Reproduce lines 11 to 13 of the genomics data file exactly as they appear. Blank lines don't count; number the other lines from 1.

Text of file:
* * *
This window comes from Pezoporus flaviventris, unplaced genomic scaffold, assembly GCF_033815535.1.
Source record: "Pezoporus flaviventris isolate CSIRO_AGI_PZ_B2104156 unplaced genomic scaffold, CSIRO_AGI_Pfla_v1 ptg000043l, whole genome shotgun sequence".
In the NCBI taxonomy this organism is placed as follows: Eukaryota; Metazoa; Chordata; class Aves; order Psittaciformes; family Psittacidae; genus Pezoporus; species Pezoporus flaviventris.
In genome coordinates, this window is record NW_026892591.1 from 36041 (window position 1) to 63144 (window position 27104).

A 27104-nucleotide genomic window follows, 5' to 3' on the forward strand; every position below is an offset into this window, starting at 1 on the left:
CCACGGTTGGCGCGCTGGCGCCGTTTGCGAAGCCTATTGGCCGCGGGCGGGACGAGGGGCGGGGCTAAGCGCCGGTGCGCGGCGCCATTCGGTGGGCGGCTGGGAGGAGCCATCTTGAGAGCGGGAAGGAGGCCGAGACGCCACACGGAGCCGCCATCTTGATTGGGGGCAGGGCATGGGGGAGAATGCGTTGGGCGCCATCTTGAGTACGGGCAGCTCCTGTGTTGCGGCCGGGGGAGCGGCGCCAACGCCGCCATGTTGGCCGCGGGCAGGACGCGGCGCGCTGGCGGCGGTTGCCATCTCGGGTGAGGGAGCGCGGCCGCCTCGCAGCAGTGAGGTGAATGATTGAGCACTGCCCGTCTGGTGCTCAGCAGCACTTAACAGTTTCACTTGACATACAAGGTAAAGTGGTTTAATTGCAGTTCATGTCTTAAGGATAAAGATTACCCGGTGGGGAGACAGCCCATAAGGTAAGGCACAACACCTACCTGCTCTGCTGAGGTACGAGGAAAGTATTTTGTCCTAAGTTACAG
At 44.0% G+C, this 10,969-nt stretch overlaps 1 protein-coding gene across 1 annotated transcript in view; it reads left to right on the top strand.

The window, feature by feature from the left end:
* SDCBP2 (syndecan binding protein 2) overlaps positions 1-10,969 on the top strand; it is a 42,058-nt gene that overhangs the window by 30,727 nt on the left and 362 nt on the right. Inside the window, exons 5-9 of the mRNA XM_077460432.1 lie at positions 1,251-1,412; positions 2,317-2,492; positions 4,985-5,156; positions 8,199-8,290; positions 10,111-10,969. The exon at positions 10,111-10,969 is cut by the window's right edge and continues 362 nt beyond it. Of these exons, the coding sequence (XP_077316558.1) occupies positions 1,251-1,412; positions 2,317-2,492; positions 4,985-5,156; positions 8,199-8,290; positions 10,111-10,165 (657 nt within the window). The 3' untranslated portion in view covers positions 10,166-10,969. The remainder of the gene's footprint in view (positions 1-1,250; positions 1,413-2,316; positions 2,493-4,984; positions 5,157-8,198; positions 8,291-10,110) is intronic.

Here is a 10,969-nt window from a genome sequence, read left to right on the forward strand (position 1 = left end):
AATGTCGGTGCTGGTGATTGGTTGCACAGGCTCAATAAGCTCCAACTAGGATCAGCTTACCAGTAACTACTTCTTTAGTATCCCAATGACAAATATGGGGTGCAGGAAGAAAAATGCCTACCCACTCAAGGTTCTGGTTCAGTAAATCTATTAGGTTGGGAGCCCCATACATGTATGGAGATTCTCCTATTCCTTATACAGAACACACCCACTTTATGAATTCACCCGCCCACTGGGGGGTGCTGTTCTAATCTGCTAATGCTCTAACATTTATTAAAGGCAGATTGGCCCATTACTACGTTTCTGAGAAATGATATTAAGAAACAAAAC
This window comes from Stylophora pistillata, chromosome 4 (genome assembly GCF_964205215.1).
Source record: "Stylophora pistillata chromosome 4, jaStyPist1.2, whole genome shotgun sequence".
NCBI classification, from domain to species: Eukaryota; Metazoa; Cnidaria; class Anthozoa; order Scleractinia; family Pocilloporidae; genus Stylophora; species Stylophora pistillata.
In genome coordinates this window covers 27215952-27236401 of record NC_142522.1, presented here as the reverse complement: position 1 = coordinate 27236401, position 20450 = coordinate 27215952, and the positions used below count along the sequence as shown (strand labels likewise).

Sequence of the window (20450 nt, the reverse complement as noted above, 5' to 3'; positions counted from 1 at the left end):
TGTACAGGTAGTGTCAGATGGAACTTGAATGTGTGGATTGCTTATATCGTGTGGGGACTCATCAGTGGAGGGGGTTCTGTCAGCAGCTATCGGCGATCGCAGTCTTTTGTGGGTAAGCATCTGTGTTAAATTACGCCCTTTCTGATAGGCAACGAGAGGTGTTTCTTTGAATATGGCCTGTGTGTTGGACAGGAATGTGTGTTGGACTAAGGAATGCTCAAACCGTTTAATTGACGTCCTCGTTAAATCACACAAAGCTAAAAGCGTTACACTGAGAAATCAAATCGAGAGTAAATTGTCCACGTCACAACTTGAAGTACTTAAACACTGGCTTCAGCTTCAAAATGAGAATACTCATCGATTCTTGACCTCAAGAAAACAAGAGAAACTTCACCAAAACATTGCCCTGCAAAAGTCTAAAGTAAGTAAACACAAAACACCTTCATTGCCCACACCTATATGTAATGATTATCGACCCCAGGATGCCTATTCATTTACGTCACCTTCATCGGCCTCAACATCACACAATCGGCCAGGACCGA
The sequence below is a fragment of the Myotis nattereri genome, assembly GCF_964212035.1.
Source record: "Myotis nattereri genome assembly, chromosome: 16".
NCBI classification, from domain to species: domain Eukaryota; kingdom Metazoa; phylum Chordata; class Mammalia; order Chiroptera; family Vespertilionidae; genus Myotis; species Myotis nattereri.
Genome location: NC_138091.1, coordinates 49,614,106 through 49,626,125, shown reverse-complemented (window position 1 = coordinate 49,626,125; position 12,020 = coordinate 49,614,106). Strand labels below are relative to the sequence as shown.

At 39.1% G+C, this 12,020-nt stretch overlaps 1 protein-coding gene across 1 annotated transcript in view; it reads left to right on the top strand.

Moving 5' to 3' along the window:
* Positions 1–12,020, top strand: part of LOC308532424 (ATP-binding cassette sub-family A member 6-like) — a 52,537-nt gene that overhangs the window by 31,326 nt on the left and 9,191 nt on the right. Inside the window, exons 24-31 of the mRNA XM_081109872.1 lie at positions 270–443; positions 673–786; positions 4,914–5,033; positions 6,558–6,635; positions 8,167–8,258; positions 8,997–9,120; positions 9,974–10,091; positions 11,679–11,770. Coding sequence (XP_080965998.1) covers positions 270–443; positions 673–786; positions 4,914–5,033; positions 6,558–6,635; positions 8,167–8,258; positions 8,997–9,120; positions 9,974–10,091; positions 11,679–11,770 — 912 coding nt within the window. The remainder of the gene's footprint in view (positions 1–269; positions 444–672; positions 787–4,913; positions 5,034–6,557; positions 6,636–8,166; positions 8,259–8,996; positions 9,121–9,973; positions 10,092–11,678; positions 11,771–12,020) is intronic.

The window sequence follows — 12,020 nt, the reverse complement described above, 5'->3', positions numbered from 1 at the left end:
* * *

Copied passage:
AATGTCGGTGCTGGTGATTGGTTGCACAGGCTCAATAAGCTCCAACTAGGATCAGCTTACCAGTAACTACTTCTTTAGTATCCCAATGACAAATATGGGGTGCAGGAAGAAAAATGCCTACCCACTCAAGGTTCTGGTTCAGTAAATCTATTAGGTTGGGAGCCCCATACATGTATGGAGATTCTCCTATTCCTTATACAGAACACACCCACTTTATGAATTCACCCGCCCACTGGGGGGTGCTGTTCTAATCTGCTAATGCTCTAACATTTATTAAAGGCAGATTGGCCCATTACTACGTTTCTGAGAAATGATATTAAGAAACAAAAC
This window comes from Stylophora pistillata, chromosome 4 (genome assembly GCF_964205215.1).
Source record: "Stylophora pistillata chromosome 4, jaStyPist1.2, whole genome shotgun sequence".